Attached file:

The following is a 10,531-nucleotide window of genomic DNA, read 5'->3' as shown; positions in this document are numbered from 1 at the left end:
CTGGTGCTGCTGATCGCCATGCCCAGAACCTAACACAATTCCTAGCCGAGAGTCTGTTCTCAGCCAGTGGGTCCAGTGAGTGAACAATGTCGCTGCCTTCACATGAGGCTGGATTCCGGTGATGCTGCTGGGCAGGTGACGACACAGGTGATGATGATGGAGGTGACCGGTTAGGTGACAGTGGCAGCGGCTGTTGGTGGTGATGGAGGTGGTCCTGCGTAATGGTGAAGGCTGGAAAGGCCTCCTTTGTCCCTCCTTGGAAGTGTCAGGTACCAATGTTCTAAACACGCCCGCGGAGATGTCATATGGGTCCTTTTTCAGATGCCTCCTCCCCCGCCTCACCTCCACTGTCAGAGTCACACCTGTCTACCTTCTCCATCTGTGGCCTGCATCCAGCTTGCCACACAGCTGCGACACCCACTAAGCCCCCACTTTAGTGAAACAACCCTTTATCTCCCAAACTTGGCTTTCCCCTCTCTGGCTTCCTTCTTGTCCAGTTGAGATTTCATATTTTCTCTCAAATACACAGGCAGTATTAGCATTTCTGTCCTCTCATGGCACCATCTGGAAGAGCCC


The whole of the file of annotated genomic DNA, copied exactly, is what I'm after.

The following is a 10,531-nucleotide window of genomic DNA, read 5'->3' as shown; positions in this document are numbered from 1 at the left end:
CTGGTGCTGCTGATCGCCATGCCCAGAACCTAACACAATTCCTAGCCGAGAGTCTGTTCTCAGCCAGTGGGTCCAGTGAGTGAACAATGTCGCTGCCTTCACATGAGGCTGGATTCCGGTGATGCTGCTGGGCAGGTGACGACACAGGTGATGATGATGGAGGTGACCGGTTAGGTGACAGTGGCAGCGGCTGTTGGTGGTGATGGAGGTGGTCCTGCGTAATGGTGAAGGCTGGAAAGGCCTCCTTTGTCCCTCCTTGGAAGTGTCAGGTACCAATGTTCTAAACACGCCCGCGGAGATGTCATATGGGTCCTTTTTCAGATGCCTCCTCCCCCGCCTCACCTCCACTGTCAGAGTCACACCTGTCTACCTTCTCCATCTGTGGCCTGCATCCAGCTTGCCACACAGCTGCGACACCCACTAAGCCCCCACTTTAGTGAAACAACCCTTTATCTCCCAAACTTGGCTTTCCCCTCTCTGGCTTCCTTCTTGTCCAGTTGAGATTTCATATTTTCTCTCAAATACACAGGCAGTATTAGCATTTCTGTCCTCTCATGGCACCATCTGGAAGAGCCC